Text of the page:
Regardless of the source, information gathering should be without falsification or misrepresentation and through observations and information sources generally available to an inquiring public.
Strategic Response to Competitive Insights
Identifying and evaluating competitors will illuminate the strengths that should differentiate your center. As you research competitors, ask what each is doing well and what could be improved upon.
What makes them successful or unsuccessful? How loyal is their patient base?
How convenient or affordable is their product?
And, ultimately: What opportunities can you seize?
With this information, you can develop operations and marketing plans to better position your center to at- tract patients. For example, if you observe cars parked outside a competitor at 7:55 in the morning and you don’t open until 9 a.m., could you start opening at 7:30 to better serve patients needing services before work?
Or, if you learn your competitor is advertising $12 high school sports physicals and you realize you won’t be competitive at $35, could you find a creative way to get into the schools to promote free physicals as a grassroots tactic and loss leader for athletic injury cases? Likewise, say you want to build your workers compensation business but notice two or three occupational medicine competitors en route to the industrial businesses where injuries occur. Could your efforts be better invested in services that appeal directly to consumers?
Competition and Site Selection
Ignoring competition can lead to critical mistakes when developing a business plan—including whether to open the center in the first place. Before committing to a new location, it’s important to understand:
- What competition is present and how is it posi- tioned relative to consumer traffic and residential growth patterns?
- Can the area’s population and demographics sup- port one or multiple urgent care centers?
- Is there sufficient new business to support your center, or will you rely on capturing market share from an existing, weaker competitor?
Don’t be deterred, however…
The presence of urgent care competition should not necessarily deter a prospective center. In fact, the more urgent care competition, the more marketing activity and the greater consumer awareness of how and when to utilize urgent care—benefiting all centers in the market. In most cases, a concentration of urgent care centers is merely reflective of high population density—in large markets, there are simply more people, and more urgent care centers are able to thrive.
Because many urgent care entrepreneurs open centers where they want to live and work—and not based on optimal demand or market potential they frequently enter into highly competitive situations and then struggle to build their practices.
For example, major cities in Arizona, Florida, and Texas have a high density of urgent care centers, while nationally there are many other metropolitan areas with more than 50,000 people that could support at least one center but currently have none. Not only are these outlying communities ripe for an independent operator, but there is likely little to no competition except for the local hospital ED, meaning consumers should embrace urgent care as a long-awaited and much- needed community resource.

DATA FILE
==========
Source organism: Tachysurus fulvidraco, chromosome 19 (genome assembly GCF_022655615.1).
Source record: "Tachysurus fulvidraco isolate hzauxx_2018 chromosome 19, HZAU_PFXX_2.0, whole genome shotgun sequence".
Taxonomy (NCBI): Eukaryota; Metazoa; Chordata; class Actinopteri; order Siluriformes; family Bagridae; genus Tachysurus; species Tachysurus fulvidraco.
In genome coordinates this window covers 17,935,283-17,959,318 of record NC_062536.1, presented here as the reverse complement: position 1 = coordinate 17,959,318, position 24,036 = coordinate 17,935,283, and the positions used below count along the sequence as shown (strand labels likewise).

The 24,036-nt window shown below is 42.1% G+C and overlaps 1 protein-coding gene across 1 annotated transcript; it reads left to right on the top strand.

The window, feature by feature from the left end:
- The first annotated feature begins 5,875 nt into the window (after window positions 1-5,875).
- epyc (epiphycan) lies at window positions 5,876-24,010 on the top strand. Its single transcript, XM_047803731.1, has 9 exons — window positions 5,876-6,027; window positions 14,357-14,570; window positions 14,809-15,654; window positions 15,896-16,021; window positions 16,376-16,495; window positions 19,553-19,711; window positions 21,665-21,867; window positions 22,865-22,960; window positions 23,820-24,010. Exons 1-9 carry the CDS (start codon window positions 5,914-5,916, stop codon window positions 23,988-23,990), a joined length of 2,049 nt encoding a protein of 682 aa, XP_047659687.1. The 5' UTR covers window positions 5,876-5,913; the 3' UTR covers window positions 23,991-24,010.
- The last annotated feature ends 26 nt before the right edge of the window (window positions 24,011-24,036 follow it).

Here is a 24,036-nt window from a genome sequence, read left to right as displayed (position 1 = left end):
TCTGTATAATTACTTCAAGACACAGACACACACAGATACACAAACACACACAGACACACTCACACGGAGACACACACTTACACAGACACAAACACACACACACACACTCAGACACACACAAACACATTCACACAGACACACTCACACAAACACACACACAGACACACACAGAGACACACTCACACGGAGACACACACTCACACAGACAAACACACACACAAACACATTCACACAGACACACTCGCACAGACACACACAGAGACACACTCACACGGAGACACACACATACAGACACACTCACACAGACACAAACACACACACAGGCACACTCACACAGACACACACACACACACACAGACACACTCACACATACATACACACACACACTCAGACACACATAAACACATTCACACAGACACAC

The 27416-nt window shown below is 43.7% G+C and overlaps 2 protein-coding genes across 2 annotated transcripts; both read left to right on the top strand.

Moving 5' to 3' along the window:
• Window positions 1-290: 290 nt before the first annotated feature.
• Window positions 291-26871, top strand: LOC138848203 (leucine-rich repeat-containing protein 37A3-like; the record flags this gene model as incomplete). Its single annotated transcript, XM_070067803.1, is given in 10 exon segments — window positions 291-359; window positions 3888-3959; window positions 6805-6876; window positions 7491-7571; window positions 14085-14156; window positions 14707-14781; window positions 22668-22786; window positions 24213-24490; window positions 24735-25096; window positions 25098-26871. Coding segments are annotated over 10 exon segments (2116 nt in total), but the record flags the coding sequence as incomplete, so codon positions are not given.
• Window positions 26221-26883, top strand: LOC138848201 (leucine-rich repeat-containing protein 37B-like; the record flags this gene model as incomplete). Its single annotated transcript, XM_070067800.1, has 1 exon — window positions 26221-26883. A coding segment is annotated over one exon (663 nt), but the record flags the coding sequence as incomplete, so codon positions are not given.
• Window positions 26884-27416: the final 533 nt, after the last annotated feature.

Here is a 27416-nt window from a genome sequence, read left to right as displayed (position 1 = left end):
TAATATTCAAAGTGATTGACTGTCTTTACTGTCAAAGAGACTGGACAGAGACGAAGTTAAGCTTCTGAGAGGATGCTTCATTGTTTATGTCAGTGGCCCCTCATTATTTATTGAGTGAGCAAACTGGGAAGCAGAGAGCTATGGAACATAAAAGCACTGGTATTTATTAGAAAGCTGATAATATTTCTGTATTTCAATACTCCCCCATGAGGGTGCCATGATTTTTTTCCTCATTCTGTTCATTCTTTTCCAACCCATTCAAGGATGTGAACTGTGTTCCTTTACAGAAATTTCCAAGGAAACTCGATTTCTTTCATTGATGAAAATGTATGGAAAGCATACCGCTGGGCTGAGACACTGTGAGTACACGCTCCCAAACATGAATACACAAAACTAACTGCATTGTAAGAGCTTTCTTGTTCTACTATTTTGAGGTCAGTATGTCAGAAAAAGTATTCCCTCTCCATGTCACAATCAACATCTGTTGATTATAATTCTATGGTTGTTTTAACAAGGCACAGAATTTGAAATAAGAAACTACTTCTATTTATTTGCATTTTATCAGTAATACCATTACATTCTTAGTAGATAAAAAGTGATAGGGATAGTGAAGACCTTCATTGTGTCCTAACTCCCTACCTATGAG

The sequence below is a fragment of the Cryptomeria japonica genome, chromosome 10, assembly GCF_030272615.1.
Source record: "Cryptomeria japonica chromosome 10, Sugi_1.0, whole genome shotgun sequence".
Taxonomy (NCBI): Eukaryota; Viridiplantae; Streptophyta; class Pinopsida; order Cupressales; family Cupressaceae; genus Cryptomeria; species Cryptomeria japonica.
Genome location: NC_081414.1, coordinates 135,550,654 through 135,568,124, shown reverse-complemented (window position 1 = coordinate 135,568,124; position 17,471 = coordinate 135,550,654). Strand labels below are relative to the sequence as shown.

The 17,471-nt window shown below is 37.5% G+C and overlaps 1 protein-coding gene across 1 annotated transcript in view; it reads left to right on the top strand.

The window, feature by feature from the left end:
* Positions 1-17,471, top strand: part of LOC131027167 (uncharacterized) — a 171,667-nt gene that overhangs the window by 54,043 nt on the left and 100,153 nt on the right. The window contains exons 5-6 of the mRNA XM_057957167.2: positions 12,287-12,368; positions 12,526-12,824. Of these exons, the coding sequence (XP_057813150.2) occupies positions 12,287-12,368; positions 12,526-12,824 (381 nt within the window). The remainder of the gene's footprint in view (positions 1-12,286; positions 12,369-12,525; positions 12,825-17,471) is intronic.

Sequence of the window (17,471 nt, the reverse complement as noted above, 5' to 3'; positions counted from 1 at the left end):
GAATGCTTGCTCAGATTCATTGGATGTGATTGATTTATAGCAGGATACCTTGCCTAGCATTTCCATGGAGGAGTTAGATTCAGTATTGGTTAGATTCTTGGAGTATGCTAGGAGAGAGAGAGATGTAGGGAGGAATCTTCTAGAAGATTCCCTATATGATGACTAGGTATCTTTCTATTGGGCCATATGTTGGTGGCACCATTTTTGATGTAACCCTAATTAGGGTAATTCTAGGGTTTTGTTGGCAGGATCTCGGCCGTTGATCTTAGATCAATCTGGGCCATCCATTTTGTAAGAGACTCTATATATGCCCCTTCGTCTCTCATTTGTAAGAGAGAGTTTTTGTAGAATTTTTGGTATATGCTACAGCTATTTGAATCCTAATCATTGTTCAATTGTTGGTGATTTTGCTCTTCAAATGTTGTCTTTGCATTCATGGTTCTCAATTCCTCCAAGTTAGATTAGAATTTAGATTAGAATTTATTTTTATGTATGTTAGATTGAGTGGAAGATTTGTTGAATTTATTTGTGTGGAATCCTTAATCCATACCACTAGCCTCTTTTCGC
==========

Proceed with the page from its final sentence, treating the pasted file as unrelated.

Where there are too many urgent care providers chasing too little business, eventually one or a few will “fall out.” For example, a recent news story in Lancaster, PA (population 55,351) describes how urgent care centers are “taking off” with local hospitals, out-of-state operators, and physician entrepreneurs opening a total of 12 walk-in centers by 2011 (five of which are within a 1.5- mile radius).1 Another story out of Charlotte, NC reports that three urgent care centers have opened on one city block, each operating 12 hours per day, seven days a week.2 It’s likely after several years of these competitors “duking it out,” markets like Lancaster and Charlotte will be a prime example of “survival of the fittest.”
In such markets, it’s even more critical to understand the strengths and weaknesses of competition and to position your business accordingly.
Whether an urgent care center survives or thrives is dependent upon how well it differentiates itself from competitors. Unlike other medical practices, urgent care depends on consumers to decide when, how, and where they seek care. Competitive research that takes the consumer’s perspective in evaluating the strengths and weaknesses of various healthcare options can yield insights that help the urgent care operator better position his or her center to increase visits and capture market share.
- “A dozen clinics will be operating her next year,” Lancaster, PA: Intelligencer Journal, December 12, http://articles.lancasteronline.com/local/4/323584.
- “1 Block in Charlotte; 3 Urgent Care Facilities, A Lot of Head Scratching,” Charlotte, NC: Mecklenburg Times, February 15, 2011.